If you have just picked up Blood of Dragons without reading at least the previous three novels in this fine series – don’t. Give yourself a real treat, go back to the first book, The Dragon Keeper and immerse yourself into this wonderful world so that you can properly appreciate Hobb’s creation.
Dragon blood and scales, dragon liver and eyes and teeth. All required ingredients for medicines with near-miraculous healing powers. The legendary blue dragon Tintaglia is dying of wounds inflicted by hunters sent by the Duke of Chalced. If Tintaglia perishes, her ancestral memories will die with her. And the dragons in the ancient city of Kelsingra will lose the secret knowledge they need to survive. Their keeprs immerse themselves in the dangerously additive memory-stone records of the city in the hope of recovering the Elderling magic that once allowed humans and dragons to co-exist. In doing so they risk losing their own identities, even their lives.
And danger threatens from beyond the city, too. For war is coming: war between dragonkind and those who would destroy them.
So you have it – the scenario that awaits the cast of characters we have been following. Does Hobb manage to successfully wrap up the multiple character arcs and sub-plots that her readers have avidly followed since the start of this story – and in some cases, from before that? Even for a writer of Hobb’s experience and talent, this is a big ask.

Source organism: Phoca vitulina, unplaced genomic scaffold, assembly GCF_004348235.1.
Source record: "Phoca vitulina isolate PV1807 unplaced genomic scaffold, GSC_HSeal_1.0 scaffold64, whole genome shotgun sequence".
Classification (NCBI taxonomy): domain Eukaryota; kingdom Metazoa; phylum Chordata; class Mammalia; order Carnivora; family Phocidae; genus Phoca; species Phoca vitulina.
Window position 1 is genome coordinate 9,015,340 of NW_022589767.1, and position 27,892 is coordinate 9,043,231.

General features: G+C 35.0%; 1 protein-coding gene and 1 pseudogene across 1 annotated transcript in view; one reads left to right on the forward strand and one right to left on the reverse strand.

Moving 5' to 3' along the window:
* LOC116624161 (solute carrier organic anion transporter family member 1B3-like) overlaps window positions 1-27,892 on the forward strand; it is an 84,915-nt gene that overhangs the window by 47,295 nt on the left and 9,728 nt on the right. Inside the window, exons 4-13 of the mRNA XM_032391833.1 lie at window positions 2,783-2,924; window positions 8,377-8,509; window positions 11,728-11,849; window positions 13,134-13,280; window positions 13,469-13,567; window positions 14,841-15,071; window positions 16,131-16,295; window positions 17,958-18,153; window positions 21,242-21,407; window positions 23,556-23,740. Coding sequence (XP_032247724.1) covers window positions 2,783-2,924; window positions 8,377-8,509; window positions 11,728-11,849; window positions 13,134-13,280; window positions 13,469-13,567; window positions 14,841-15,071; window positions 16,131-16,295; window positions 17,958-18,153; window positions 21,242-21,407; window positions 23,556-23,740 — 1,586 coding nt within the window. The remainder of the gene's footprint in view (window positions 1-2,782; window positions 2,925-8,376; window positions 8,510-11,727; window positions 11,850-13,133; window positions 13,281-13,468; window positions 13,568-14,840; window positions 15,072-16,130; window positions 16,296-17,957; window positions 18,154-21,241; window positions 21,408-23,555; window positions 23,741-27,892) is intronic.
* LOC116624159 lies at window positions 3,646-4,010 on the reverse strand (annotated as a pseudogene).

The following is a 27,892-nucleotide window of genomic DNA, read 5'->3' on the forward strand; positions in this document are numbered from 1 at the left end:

As far as I am concerned, the answer has to be – absolutely. I am a sucker for character-led books and Hobb’s books always tick that box. Her strength as a writer is to give her readers a ringside seat while her characters battle against a slew of misfortunes and character traits that hamper them, providing plenty of tension. Mostly because I find that really care, as she shows her protagonists in three-dimensional detail. Although, for once there was one character who was in danger of sliding into the realms of pantomime villain – not normally Hobb’s style. Her depiction of Hest did slightly jar, while set amongst so many other nuanced, well depicted characters.
I particularly enjoyed the unflinching arrogance and self-absorption of the dragons and the sense of loss experienced by those who devoted themselves to looking after them – some of the keepers would be forever slightly adrift. Hobb provides satisfying conclusions to most of the individual stories running through this series, but that does not guarantee happiness for everyone. However, this book held me throughout and when it finally finished, I put it down with a bittersweet sense of loss that I had finally reached the end of this particular journey that started with The Dragon Keeper – and a rush of thankfulness that I had found such a wonderful world in which to lose myself. And in the unlikely event of finally getting a summer worth the name this year, I’ve already made a promise to myself – to stretch out on the garden swing with the four books in this series and reread the lot, while basking in the heat…